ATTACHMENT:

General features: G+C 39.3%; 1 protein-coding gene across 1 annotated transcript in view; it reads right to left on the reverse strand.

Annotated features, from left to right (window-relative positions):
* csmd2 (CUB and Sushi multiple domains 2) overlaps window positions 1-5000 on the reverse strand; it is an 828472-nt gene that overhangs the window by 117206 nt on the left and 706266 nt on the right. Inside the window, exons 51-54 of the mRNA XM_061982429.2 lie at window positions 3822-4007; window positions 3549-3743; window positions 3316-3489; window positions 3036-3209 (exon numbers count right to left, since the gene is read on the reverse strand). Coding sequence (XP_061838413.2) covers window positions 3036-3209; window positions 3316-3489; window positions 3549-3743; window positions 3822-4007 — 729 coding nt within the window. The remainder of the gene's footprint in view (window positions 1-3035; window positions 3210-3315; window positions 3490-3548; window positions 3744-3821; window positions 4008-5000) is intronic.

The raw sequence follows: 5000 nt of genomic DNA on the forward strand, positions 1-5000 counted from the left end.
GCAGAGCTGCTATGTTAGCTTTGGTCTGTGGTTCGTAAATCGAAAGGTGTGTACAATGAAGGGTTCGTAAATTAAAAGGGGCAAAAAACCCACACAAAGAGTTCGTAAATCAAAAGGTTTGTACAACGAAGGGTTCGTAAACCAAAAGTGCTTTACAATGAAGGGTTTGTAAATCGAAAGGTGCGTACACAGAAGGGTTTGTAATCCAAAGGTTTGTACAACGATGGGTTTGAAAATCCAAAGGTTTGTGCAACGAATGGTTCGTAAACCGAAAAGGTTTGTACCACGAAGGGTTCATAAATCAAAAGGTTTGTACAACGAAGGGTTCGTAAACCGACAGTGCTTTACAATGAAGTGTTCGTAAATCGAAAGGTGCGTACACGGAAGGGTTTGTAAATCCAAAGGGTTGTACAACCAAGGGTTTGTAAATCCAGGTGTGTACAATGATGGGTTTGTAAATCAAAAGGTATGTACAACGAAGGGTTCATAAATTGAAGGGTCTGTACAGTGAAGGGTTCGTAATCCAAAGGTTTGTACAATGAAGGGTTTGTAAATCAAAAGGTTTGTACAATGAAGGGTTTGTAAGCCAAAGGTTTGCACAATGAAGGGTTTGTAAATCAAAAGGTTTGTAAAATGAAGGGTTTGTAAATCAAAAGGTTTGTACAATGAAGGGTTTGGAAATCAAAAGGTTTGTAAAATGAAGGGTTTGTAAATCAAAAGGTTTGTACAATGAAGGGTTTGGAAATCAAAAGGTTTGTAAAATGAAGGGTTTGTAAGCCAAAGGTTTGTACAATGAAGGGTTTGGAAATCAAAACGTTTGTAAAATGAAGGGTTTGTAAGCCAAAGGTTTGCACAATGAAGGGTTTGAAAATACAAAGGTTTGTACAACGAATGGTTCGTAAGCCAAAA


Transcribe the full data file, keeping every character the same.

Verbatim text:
General features: G+C 39.3%; 1 protein-coding gene across 1 annotated transcript in view; it reads right to left on the reverse strand.

Annotated features, from left to right (window-relative positions):
* csmd2 (CUB and Sushi multiple domains 2) overlaps window positions 1-5000 on the reverse strand; it is an 828472-nt gene that overhangs the window by 117206 nt on the left and 706266 nt on the right. Inside the window, exons 51-54 of the mRNA XM_061982429.2 lie at window positions 3822-4007; window positions 3549-3743; window positions 3316-3489; window positions 3036-3209 (exon numbers count right to left, since the gene is read on the reverse strand). Coding sequence (XP_061838413.2) covers window positions 3036-3209; window positions 3316-3489; window positions 3549-3743; window positions 3822-4007 — 729 coding nt within the window. The remainder of the gene's footprint in view (window positions 1-3035; window positions 3210-3315; window positions 3490-3548; window positions 3744-3821; window positions 4008-5000) is intronic.

The raw sequence follows: 5000 nt of genomic DNA on the forward strand, positions 1-5000 counted from the left end.
GCAGAGCTGCTATGTTAGCTTTGGTCTGTGGTTCGTAAATCGAAAGGTGTGTACAATGAAGGGTTCGTAAATTAAAAGGGGCAAAAAACCCACACAAAGAGTTCGTAAATCAAAAGGTTTGTACAACGAAGGGTTCGTAAACCAAAAGTGCTTTACAATGAAGGGTTTGTAAATCGAAAGGTGCGTACACAGAAGGGTTTGTAATCCAAAGGTTTGTACAACGATGGGTTTGAAAATCCAAAGGTTTGTGCAACGAATGGTTCGTAAACCGAAAAGGTTTGTACCACGAAGGGTTCATAAATCAAAAGGTTTGTACAACGAAGGGTTCGTAAACCGACAGTGCTTTACAATGAAGTGTTCGTAAATCGAAAGGTGCGTACACGGAAGGGTTTGTAAATCCAAAGGGTTGTACAACCAAGGGTTTGTAAATCCAGGTGTGTACAATGATGGGTTTGTAAATCAAAAGGTATGTACAACGAAGGGTTCATAAATTGAAGGGTCTGTACAGTGAAGGGTTCGTAATCCAAAGGTTTGTACAATGAAGGGTTTGTAAATCAAAAGGTTTGTACAATGAAGGGTTTGTAAGCCAAAGGTTTGCACAATGAAGGGTTTGTAAATCAAAAGGTTTGTAAAATGAAGGGTTTGTAAATCAAAAGGTTTGTACAATGAAGGGTTTGGAAATCAAAAGGTTTGTAAAATGAAGGGTTTGTAAATCAAAAGGTTTGTACAATGAAGGGTTTGGAAATCAAAAGGTTTGTAAAATGAAGGGTTTGTAAGCCAAAGGTTTGTACAATGAAGGGTTTGGAAATCAAAACGTTTGTAAAATGAAGGGTTTGTAAGCCAAAGGTTTGCACAATGAAGGGTTTGAAAATACAAAGGTTTGTACAACGAATGGTTCGTAAGCCAAAA